Can you tell us about your work?
I create designs that are mostly a mix of a graphic element, a new or specific color combination, and tactility of soft yarns. My work contains some kind of openness, and that translates to who I am as a person, but I think it’s also something that characterizes the Dutch.
How does a collection come to be? What's the process?
For every collection there’s one thing that I focus on. I created a collection with bows because I wanted to focus on an element that’s considered one of the most decorative in design. The next collection was a more blocky one, and previously, I gave the zigzag a new look. So that’s really the first idea I have. Then I think of a color palette. I pick out a single color like mint, or more recently, lilac. My concepts are less about a story but more about the materials and based on a feeling I have. I usually let an idea of mine sit for a few months and then translate it into a mood board. This helps to visualize my thoughts, for myself and for the interns. I usually sketch the design on paper and then enter it into the computer. When we’re at the textile lab, we translate it into an actual product by testing it on the weaving machine and adjusting the design if necessary. I usually spend one or two days at the TextielLab in Tilburg. It’s a very intense process. You don’t have a lot of time and you really learn to make decisions, fast.
Would you say that the city of Amsterdam inspires you?
Amsterdam is a busy city but you don’t have to participate in the chaos. I jump on my bike to work in the morning, to the studio, then off to a meeting… I’m really inspired by the liveliness, and the buildings. And I have a lot of friends who are involved in design in someway or another. I’m mostly surrounded by people who think like me, are inspired by similar things, and are open to new thoughts and ideas.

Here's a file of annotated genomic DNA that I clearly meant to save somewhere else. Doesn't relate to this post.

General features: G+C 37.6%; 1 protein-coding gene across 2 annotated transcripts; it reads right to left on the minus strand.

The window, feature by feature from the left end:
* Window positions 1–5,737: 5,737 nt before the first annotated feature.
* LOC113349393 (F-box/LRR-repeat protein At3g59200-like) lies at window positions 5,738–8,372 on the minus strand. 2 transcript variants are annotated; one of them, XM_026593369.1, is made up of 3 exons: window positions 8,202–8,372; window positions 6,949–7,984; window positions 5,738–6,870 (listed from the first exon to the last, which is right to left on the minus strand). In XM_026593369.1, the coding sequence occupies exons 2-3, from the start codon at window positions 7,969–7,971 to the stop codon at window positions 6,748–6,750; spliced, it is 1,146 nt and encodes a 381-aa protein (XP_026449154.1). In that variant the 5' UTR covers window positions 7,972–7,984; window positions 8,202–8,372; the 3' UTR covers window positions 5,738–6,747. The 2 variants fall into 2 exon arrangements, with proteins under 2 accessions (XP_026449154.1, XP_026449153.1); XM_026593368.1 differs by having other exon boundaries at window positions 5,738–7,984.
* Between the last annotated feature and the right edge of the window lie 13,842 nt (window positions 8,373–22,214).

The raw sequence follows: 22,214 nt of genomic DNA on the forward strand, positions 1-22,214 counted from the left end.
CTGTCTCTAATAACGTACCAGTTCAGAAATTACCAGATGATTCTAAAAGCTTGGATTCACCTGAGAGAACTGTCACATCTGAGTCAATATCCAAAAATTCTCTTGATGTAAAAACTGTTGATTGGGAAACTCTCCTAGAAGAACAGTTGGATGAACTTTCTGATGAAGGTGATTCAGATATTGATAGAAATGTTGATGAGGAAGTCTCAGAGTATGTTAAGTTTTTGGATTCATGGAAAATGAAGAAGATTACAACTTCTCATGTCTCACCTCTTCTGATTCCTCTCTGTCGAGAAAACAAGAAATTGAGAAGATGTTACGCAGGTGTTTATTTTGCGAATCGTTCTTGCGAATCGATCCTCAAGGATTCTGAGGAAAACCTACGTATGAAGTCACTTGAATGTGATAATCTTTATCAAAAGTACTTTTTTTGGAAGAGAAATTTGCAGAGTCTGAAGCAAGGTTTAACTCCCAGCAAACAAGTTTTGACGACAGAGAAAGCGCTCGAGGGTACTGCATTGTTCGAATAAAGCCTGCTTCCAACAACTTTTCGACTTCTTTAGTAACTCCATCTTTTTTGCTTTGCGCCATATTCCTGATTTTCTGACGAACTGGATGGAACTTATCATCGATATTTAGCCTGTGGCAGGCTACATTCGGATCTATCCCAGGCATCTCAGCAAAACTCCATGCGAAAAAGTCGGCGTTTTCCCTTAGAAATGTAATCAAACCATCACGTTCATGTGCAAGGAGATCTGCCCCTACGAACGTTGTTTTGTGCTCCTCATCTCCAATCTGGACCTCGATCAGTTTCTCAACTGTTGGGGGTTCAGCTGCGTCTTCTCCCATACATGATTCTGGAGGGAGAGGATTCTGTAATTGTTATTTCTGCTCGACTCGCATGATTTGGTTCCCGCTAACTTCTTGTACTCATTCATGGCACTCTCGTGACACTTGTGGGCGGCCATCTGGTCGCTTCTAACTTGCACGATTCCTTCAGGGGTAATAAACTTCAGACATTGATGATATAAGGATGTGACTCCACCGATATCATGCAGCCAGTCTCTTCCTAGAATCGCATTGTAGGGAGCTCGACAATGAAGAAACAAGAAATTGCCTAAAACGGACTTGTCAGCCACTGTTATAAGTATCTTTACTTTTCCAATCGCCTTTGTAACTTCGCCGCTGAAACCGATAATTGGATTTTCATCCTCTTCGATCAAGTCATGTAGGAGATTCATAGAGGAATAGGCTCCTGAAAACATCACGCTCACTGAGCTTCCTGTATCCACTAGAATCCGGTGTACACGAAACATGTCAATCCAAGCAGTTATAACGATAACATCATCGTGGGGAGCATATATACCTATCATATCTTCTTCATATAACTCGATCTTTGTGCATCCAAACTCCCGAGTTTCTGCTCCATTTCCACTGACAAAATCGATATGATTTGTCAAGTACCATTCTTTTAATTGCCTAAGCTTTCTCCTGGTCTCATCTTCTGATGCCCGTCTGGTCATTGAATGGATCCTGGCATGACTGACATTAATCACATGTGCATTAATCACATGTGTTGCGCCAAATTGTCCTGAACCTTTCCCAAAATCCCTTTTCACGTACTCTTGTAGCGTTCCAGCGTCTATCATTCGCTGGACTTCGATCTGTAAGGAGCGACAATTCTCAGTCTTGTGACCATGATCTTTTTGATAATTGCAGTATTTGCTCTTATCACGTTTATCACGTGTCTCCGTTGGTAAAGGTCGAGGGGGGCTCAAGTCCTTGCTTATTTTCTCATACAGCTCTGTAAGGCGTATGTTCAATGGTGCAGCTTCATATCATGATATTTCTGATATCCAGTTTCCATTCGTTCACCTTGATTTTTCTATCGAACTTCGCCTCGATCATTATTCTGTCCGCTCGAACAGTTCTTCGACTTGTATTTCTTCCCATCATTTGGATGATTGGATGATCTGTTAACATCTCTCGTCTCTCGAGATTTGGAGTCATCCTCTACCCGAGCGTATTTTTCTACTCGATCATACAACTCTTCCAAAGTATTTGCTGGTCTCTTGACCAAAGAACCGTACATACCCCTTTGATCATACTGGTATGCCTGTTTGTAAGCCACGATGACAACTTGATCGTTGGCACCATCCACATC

What does a typical day look like for you?
My day starts with coffee. You could say I’m a coffee addict! When I arrive at the studio that’s the first thing I do, or I get a coffee to go along the way. We turn on the computers and make lists of what needs to be done, and lay out things that need to be sent out. We might have a meeting, or several, throughout the day. But every day is really different. Yesterday, for example, we were knitting in the lab and today we’re here preparing the designs for the furniture fabrics. But Amsterdam is great because it’s so easy to get everywhere.
Can you name a few of your favorite places in Amsterdam?
I recently visited the Stedelijk Museum for the first time since they reopened. I went with my daughter, and we both loved it. It’s such an inspiring place, and I thought to myself, I have to come here more. I also love biking to work in the morning or spending time at the Vondelpark.
I’m definitely in a nice flow right now. I’m starting to think more strategically about where I want to go with the studio. I’m looking forward to working with more inspiring people and companies and creating beautiful products together. I have the feeling that I’m going in the right direction. And I just want to keep having fun!
Find out more about Mae and her collections on her website , and webshop Magasin Mae . You can find Mae's products in shops around Amsterdam including Restored on the Haarlemmerdijk.